Johnston met his ultimate defeat during the Atlanta Campaign of William Sherman. After the War, Johnston engaged in various business ventures, and served a term in the United States House of Representatives from 1879-1881.
Joseph Johnston in "Must and Shall"Edit
Joseph Johnston was among several Southern leaders specifically singled out for execution in a speech by the new US President Hannibal Hamlin in July 1864. This was carried out after the end of the Great Rebellion the following year.
Joseph Johnston in The Guns of the SouthEdit
Joseph Johnston was an early and enthusiastic advocate of the AK-47 provided by the Rivington Men. His was one of the first Confederate armies re-armed with the new automatic rifles as both Union and Confederate commanders prepared to leave winter quarters and move into the 1864 campaign.
Johnston's praise of the AK-47 was met with a mixed reception from President Jefferson Davis . The two men did not get along, and Robert E. Lee was careful not to intrude on their quarrel, aware both men were touchy and proud and would only feel antagonized if he interceded. However, Lee did make sure to add his praise to the AK-47 to back Johnston's, and Davis was soon convinced of the new rifle's immense strategic and tactical value.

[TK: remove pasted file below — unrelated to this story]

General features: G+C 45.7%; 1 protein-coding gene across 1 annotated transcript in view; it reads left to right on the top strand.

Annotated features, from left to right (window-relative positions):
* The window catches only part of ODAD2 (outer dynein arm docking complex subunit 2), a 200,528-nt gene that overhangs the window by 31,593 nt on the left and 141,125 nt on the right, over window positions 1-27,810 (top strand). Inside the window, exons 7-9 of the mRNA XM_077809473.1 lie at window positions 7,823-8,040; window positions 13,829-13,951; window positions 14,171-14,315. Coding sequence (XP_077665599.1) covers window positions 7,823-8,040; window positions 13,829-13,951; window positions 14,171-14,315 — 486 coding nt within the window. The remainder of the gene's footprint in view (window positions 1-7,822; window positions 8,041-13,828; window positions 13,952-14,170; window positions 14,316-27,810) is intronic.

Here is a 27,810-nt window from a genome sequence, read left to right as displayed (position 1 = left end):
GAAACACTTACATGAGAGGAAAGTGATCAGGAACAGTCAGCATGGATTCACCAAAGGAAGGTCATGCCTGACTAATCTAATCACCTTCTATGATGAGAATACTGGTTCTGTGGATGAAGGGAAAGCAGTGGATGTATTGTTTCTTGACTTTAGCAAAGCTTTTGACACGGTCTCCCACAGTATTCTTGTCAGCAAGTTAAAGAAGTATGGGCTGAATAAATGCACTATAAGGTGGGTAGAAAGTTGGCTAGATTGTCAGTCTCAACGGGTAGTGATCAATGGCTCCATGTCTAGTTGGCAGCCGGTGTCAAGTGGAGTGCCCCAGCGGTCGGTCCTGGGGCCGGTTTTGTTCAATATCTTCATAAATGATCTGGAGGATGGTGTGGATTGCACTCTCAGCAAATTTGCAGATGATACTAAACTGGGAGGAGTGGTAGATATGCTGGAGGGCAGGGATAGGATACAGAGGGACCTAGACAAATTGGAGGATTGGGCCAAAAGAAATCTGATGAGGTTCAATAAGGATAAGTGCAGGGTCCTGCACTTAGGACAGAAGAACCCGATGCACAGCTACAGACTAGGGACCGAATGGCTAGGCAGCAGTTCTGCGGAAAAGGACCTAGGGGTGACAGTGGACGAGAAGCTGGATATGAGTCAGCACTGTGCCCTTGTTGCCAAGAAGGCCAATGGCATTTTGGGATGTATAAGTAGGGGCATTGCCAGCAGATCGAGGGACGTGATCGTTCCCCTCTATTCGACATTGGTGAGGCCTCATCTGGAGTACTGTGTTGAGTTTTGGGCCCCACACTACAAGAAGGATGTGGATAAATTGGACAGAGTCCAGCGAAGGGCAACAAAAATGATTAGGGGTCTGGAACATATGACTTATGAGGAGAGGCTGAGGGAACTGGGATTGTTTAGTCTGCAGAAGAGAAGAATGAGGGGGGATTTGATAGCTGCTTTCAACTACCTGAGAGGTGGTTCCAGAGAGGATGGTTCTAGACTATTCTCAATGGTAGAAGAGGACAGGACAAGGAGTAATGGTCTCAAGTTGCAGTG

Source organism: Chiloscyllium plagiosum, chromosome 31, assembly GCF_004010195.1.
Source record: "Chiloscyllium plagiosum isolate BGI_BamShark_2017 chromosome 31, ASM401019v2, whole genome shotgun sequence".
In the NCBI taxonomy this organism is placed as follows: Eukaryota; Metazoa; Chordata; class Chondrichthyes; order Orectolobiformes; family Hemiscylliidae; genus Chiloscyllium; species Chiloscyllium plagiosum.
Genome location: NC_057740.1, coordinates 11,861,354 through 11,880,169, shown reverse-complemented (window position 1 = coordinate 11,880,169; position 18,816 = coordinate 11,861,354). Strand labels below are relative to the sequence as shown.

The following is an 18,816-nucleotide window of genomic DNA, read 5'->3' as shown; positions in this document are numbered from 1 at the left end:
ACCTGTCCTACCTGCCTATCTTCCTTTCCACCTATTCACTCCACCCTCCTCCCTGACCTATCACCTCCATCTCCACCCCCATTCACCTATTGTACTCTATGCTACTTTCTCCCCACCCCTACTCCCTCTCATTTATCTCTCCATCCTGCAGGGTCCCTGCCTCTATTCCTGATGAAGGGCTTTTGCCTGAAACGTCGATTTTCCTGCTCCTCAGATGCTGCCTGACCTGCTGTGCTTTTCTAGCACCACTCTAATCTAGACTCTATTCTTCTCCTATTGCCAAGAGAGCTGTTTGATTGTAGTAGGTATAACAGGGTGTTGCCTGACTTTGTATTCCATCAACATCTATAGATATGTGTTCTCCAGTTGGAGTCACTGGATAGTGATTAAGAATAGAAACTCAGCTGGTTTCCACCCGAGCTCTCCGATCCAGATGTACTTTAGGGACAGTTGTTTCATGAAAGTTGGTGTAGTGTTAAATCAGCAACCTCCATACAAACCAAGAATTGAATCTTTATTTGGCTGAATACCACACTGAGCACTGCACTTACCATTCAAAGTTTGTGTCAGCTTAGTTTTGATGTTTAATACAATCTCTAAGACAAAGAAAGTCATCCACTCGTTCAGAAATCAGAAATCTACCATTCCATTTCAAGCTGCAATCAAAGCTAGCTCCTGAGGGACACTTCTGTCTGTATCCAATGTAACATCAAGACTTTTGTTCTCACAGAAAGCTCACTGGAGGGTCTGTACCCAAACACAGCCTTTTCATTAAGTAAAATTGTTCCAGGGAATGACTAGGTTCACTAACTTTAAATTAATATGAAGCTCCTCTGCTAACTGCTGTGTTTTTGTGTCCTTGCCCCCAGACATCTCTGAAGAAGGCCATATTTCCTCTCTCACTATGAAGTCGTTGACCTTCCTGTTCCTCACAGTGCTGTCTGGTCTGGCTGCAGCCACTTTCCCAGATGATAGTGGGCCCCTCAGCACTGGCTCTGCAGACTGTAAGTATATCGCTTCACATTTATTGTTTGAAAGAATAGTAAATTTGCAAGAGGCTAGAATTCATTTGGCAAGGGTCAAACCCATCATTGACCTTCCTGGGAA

With his troops fully re-armed AK-47s and ammunition, Johnston was able to hold off U.S. General William T. Sherman's advance at Rocky Face Ridge and again at Resaca, bringing Sherman's March to the Sea to a halt at high cost to the Union forces. Johnston was lauded for his victories against Sherman, who never again resumed the attack and soon withdrew northward after the armistice, humiliated and defeated.
- Joseph the Gamecock, a fictional character heavily based on Johnston, who serves as a POV in The War Between the Provinces.
| Military offices|
|Commander of the Army of Northern Virginia|
| Succeeded by|
Robert E. Lee
| Political offices|
Gilbert Carlton Walker
|U.S. Representative from the 3rd District of Virginia|
| Succeeded by|
George D. Wise